IFRC


Once upon a saga - Malawi

Published: 24 June 2016 8:00 CET

Torbjørn C. Pedersen, a goodwill ambassador with the Danish Red Cross, is currently travelling the world, aiming to visit all 190 National Red Cross and Red Crescent Societies. Travelling on a budget of just $20 USD per day, Tor is undertaking his journey without the convenience of air travel, something no one has ever achieved. While visiting the Malawi Red Cross Society, Tor sees the impact small-scale interventions are having on the health of communities. To learn more about Tor’s journey, visit: http://www.onceuponasaga.dk/. 

Malawi is somewhat of a paradox. If you pulled out a map and looked down on it from above, you would discover that 25 per cent of the country is a deep blue, freshwater lake. And if you plant your feet in the warm white sand in front of Lake Malawi, you might for a second think you are at the ocean, although it is a landlocked country. 

And here is the paradox: many Malawians are hurting from a lack of clean fresh water! 

"Welcome to Malawi, the warm heart of Africa" is how I am greeted as I am ushered into the office of the Secretary General of the Malawi Red Cross Society. With professionalism and kindness in her voice, Ethel Kaimila Namaliya comes across as a strong, capable woman who has been with the Red Cross for more than a decade. She introduces me to Hastings Kandaya, Director of Programmes and Development, who, in the matter of a few minutes, briefs me on  their strategic plan for 2015 - 2019 which covers four focus areas: 1) humanitarian diplomacy, 2) health and social services, 3) disaster management and 4) first aid and blood donor recruitment.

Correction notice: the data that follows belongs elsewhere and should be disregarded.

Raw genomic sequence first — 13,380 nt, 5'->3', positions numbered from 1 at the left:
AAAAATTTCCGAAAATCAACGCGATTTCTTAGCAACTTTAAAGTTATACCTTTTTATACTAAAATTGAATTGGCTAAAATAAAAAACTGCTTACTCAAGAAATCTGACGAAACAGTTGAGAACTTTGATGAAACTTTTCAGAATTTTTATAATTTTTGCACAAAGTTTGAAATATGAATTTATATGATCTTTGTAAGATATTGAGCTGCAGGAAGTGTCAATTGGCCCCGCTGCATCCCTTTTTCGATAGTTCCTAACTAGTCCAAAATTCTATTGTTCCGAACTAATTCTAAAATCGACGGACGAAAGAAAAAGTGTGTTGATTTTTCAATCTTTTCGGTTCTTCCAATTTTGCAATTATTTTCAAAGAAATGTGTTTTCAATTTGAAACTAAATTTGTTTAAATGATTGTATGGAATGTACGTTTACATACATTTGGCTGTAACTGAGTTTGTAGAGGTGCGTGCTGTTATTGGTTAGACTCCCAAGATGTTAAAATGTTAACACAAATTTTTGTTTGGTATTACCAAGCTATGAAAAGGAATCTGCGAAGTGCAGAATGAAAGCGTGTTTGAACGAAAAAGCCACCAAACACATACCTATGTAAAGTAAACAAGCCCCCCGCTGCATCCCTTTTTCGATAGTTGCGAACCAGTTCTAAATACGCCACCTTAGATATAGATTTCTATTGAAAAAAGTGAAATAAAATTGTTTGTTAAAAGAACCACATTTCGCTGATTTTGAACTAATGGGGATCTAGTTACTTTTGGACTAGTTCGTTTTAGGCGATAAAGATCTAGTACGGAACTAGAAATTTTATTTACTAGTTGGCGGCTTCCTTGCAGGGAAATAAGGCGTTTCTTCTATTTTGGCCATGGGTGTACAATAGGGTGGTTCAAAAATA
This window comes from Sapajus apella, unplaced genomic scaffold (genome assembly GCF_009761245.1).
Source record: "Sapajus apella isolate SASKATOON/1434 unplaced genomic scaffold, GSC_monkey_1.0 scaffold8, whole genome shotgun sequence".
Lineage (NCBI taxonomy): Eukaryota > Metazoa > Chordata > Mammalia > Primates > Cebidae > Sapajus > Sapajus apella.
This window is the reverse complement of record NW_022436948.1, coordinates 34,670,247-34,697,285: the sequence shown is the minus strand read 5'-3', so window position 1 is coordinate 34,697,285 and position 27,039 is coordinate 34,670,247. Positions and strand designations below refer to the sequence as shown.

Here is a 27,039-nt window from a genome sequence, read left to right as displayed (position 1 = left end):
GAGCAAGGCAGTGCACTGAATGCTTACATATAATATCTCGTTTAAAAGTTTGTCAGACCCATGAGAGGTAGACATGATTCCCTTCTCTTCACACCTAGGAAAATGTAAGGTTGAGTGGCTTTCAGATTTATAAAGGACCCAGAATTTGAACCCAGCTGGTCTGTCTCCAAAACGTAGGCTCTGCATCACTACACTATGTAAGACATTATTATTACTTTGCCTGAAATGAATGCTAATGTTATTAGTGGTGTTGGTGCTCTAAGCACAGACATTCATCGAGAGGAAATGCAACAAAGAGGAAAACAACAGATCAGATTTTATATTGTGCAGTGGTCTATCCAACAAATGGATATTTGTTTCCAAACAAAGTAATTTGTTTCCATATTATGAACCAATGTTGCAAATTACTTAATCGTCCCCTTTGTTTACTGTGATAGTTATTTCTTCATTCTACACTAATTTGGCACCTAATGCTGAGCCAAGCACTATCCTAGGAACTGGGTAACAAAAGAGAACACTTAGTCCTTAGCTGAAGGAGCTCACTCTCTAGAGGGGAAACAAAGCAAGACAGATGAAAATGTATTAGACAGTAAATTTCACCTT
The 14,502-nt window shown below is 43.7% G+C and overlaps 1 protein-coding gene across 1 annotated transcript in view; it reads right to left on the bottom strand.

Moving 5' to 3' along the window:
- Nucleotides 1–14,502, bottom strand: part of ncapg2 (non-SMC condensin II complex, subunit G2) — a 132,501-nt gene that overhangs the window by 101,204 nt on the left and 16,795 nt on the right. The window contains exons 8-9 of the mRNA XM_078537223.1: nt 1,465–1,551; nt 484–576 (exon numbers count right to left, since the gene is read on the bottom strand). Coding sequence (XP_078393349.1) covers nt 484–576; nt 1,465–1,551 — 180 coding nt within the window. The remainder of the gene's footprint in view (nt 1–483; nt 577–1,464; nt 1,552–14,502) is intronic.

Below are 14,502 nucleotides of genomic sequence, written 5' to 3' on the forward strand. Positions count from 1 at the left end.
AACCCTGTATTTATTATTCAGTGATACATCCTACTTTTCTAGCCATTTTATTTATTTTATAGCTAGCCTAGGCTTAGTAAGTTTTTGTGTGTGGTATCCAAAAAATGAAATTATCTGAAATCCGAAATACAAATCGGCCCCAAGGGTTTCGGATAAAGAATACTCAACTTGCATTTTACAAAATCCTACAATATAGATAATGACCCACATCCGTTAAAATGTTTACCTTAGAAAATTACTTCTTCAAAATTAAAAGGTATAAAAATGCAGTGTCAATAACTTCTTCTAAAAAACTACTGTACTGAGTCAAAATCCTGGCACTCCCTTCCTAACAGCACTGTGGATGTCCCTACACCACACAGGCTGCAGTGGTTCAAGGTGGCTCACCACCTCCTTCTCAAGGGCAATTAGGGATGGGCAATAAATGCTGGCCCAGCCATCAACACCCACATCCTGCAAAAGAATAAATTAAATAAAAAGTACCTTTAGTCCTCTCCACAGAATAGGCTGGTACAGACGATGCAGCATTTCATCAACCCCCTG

At this point my head is already spinning as I rapidly become aware that the Malawi Red Cross is at the centre of a country where there is much to be done - and where much is already being done.  

We enter a warehouse where I meet George Mwimaniwa who tells me about his work with orphans and vulnerable children (OVC). Malawi is a country with 17 million people. An estimated 1.8 million are OVCs, largely as a result of tuberculosis and HIV which leave many children parentless. 

In another cubicle I meet another man who is dressed for business. In a suit behind his desk Taonga Nyekanyeka tells me he is the Humanitarian Diplomacy and Innovative Partnership Manager. Wow! What a title! But as Taonga starts explaining, I begin to see the genius of his work. Taonga liaises with politicians, leaders and various powerful figures within society. Through his diplomacy he is able to create partnerships, connections and a platform for donations by showing the neutral commitment of the Red Cross, which is making a difference to millions of people every day. 

Many handshakes later, I am introduced to Lalou at the Danish Red Cross, which had been responsible for the construction of the headquarters, a reminder that the Malawi Red Cross is celebrating its 50th anniversary!  Lalou is actually "Isabella Holdt" but no one calls her that. She is an intern at the Danish Red Cross and joins me on a field trip to nearby Dowa. 

Seeing, first hand, the impact of Red Cross interventions